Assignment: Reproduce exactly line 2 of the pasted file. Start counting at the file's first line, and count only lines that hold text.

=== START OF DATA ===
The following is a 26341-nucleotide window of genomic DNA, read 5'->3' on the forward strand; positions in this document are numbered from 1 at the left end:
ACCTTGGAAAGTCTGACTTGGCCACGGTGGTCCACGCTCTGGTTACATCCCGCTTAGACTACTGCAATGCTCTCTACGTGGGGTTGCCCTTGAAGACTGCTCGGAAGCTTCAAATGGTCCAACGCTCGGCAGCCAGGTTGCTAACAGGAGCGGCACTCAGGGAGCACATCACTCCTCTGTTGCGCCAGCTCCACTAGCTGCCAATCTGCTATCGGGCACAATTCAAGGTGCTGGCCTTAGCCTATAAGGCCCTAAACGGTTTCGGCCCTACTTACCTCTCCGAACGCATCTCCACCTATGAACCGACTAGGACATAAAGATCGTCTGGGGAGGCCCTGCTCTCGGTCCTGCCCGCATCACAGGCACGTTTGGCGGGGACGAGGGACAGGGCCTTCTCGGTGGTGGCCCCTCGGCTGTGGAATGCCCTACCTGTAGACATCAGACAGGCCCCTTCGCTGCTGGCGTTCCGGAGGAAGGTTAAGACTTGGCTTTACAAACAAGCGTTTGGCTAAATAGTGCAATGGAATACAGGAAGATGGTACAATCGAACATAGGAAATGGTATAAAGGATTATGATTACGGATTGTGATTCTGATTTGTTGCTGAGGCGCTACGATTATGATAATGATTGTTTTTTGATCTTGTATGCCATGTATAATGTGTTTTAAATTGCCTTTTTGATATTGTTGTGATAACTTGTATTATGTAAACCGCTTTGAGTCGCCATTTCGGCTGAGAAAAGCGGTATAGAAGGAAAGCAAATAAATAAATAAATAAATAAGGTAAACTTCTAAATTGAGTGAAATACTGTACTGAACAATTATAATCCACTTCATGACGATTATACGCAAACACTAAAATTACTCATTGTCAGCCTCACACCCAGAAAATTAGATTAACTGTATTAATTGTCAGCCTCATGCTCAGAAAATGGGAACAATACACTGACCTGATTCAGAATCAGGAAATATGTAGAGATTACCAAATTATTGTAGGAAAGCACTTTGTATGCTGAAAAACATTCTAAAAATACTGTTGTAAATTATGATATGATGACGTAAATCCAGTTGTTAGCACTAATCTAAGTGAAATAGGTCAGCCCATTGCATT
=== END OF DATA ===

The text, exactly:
ACCTTGGAAAGTCTGACTTGGCCACGGTGGTCCACGCTCTGGTTACATCCCGCTTAGACTACTGCAATGCTCTCTACGTGGGGTTGCCCTTGAAGACTGCTCGGAAGCTTCAAATGGTCCAACGCTCGGCAGCCAGGTTGCTAACAGGAGCGGCACTCAGGGAGCACATCACTCCTCTGTTGCGCCAGCTCCACTAGCTGCCAATCTGCTATCGGGCACAATTCAAGGTGCTGGCCTTAGCCTATAAGGCCCTAAACGGTTTCGGCCCTACTTACCTCTCCGAACGCATCTCCACCTATGAACCGACTAGGACATAAAGATCGTCTGGGGAGGCCCTGCTCTCGGTCCTGCCCGCATCACAGGCACGTTTGGCGGGGACGAGGGACAGGGCCTTCTCGGTGGTGGCCCCTCGGCTGTGGAATGCCCTACCTGTAGACATCAGACAGGCCCCTTCGCTGCTGGCGTTCCGGAGGAAGGTTAAGACTTGGCTTTACAAACAAGCGTTTGGCTAAATAGTGCAATGGAATACAGGAAGATGGTACAATCGAACATAGGAAATGGTATAAAGGATTATGATTACGGATTGTGATTCTGATTTGTTGCTGAGGCGCTACGATTATGATAATGATTGTTTTTTGATCTTGTATGCCATGTATAATGTGTTTTAAATTGCCTTTTTGATATTGTTGTGATAACTTGTATTATGTAAACCGCTTTGAGTCGCCATTTCGGCTGAGAAAAGCGGTATAGAAGGAAAGCAAATAAATAAATAAATAAATAAGGTAAACTTCTAAATTGAGTGAAATACTGTACTGAACAATTATAATCCACTTCATGACGATTATACGCAAACACTAAAATTACTCATTGTCAGCCTCACACCCAGAAAATTAGATTAACTGTATTAATTGTCAGCCTCATGCTCAGAAAATGGGAACAATACACTGACCTGATTCAGAATCAGGAAATATGTAGAGATTACCAAATTATTGTAGGAAAGCACTTTGTATGCTGAAAAACATTCTAAAAATACTGTTGTAAATTATGATATGATGACGTAAATCCAGTTGTTAGCACTAATCTAAGTGAAATAGGTCAGCCCATTGCATT